Cole report - ACT

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Cole report - ACT

(e) Union officials engaging in a campaign to have a contractor sign a union-endorsed EBA, such campaign including:

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In the building and construction industry in the ACT there is:
(a) disregard of and breach of the enterprise bargaining provisions of the Workplace Relations Act 1996 (C’wth);
 
(b) disregard of, or breach of, the freedom of association provisions of the Workplace Relations Act 1996 (C’wth);
 
(c) disregard of the provisions of the Workplace Relations Act 1996 (C’wth) regarding rights of entry and inspection of premises;
 
(d) the existence of ‘closed shop’ sites;
 
(e) requirement for head contractors and subcontractors to have union-endorsed Enterprise Bargaining Agreements (EBAs) before being permitted to commence work on major projects, especially in the central business district;
 
(f) requirement for employees of subcontractors to become members of unions in association with their employer obtaining a union-endorsed EBA;
 
(g) disregard for the terms of EBAs once entered into;
 
(h) application of and surrender to inappropriate industrial pressure;
 
(i) use of occupational health and safety as an industrial tool;
 
(j) unlawful strikes and threats of unlawful strikes;
 
(k) threatening and intimidatory conduct;
 
(l) misrepresentation of the National Code of Practice of the construction industry by assertions that it requires contractors and subcontractors to have EBAs;
 
(m) disregard for contractual obligations;
 
(n) reluctance by contractors to invoke legal or statutory remedies based on a fear of unions’ response;
 
(o) a culture of disregard for the law, and the rule of law, especially by the Construction, Forestry, Mining and Energy Union (CFMEU).
In addition, there was evidence of many other categories of conduct that are in my view inappropriate. Some of the conduct in those categories is unlawful in some circumstances but not in others because of deficiencies in the relevant law. These deficiencies are addressed by recommendations. Other conduct in these categories is not at present unlawful, although I have recommended that some of it be made unlawful, and that the remainder be discouraged in other ways.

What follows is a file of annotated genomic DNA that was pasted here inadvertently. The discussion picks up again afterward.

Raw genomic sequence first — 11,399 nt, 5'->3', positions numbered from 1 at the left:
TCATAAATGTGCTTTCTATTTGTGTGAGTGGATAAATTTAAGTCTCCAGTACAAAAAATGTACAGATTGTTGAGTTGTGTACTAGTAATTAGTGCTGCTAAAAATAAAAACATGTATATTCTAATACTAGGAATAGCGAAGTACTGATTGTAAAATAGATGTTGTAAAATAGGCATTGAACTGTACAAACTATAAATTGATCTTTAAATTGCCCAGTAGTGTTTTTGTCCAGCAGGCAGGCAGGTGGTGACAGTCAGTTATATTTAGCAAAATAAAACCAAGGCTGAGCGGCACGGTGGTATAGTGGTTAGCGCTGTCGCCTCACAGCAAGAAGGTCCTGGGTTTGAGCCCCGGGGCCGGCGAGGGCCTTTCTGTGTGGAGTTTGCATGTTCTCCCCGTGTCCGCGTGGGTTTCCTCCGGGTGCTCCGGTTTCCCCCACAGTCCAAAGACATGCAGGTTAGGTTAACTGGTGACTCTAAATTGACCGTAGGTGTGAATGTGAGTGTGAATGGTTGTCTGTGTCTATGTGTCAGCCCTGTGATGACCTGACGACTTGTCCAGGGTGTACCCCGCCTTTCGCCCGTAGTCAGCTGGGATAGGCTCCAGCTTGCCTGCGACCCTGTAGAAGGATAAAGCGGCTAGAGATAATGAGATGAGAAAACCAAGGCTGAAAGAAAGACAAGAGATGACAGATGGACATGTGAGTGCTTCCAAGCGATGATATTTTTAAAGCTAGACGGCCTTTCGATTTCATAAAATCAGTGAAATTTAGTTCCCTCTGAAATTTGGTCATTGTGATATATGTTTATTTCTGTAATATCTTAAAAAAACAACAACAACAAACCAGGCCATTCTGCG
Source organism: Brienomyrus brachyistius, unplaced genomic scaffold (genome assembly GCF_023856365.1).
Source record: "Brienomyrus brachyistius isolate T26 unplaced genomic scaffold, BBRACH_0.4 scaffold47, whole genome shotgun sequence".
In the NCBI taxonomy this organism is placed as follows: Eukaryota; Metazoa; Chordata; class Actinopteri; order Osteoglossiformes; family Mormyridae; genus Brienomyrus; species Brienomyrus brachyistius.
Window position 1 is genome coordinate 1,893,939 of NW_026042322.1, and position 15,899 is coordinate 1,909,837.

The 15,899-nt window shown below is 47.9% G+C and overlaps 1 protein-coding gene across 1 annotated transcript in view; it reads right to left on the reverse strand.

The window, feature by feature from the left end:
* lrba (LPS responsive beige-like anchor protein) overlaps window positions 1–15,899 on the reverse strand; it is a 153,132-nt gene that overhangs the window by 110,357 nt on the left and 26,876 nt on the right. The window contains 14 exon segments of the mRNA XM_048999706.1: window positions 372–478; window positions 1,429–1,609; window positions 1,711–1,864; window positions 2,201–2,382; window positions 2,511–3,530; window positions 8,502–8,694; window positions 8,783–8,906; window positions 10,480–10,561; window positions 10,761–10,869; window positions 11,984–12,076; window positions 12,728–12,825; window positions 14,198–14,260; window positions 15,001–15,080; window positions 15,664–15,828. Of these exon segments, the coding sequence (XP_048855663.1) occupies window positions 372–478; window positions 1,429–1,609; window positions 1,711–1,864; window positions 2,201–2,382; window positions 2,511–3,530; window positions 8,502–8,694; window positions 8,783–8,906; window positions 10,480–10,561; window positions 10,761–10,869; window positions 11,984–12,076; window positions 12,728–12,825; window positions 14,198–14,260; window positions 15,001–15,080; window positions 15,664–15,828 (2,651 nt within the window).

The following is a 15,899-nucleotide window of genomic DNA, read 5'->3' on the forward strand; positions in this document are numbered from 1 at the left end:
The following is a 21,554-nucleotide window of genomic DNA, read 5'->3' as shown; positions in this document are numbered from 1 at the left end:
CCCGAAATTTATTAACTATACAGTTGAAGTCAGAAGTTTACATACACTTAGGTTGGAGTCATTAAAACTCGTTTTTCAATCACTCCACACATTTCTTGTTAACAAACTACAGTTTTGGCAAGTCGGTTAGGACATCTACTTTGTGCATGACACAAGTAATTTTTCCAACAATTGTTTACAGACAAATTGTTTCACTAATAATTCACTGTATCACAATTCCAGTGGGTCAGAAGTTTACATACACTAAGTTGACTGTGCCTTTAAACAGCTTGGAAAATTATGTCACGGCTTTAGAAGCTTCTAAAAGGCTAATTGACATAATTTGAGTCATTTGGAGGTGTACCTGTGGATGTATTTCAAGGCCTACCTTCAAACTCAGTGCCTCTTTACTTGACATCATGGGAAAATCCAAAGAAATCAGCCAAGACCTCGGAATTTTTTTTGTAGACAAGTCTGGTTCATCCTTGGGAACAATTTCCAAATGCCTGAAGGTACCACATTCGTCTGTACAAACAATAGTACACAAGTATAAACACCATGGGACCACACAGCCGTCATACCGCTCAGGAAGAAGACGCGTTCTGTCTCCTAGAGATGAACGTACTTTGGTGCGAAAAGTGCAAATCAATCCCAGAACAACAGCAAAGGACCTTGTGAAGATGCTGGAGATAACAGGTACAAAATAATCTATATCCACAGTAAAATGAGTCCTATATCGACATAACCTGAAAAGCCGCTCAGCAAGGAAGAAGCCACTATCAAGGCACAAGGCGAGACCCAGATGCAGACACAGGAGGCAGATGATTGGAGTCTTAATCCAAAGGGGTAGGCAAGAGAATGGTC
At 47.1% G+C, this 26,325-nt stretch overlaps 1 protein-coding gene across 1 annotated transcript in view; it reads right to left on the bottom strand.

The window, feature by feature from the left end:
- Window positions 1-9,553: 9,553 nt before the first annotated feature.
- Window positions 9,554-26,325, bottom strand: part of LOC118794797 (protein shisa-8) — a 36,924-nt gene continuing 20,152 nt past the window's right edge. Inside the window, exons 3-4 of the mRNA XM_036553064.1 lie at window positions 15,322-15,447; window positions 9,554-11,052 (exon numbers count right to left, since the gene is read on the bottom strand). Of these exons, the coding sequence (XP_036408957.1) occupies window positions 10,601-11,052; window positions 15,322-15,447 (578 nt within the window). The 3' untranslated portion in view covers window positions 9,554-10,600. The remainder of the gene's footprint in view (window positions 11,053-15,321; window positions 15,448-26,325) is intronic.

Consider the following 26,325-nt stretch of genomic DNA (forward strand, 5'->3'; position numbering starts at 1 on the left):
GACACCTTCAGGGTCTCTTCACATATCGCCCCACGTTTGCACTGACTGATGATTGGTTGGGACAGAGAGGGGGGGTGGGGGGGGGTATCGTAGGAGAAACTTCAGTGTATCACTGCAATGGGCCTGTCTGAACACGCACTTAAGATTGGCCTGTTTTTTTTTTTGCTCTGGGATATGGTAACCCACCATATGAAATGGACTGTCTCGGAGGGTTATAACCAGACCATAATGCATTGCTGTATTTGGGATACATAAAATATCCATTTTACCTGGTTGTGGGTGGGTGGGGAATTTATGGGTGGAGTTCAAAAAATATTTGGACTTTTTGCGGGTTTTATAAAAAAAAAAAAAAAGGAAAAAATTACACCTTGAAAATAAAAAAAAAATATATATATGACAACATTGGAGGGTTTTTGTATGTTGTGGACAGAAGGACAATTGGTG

Categories of conduct which were identified by the Commission in the building and construction industry in the ACT, and which I regard as inappropriate, include:
(a) Union officials exerting pressure upon contractors to have subcontractors removed from sites because an individual was a subcontractor and not an employee;
 
(b) Harassment by union officials of a contractor because the contractor would not enter into a union-endorsed EBA;
 
(c) Union officials raising false safety issues for industrial purposes;
 
(d) Union officials making implicit threats of future industrial action against contractors in order to achieve a union’s industrial goals; and
 
(e) Union officials engaging in a campaign to have a contractor sign a union-endorsed EBA, such campaign including:
  • repetitive wage book inspections;
  • the raising of safety allegations;
  • the threat to report a company to taxation, insurance, workers’ compensation and other authorities;
  • the threat to prevent the company from obtaining work in New South Wales;
  • stoppage of work; and
  • the threat to a head contractor engaging the contractor that it would be responsible for moneys allegedly not paid by the contractor.
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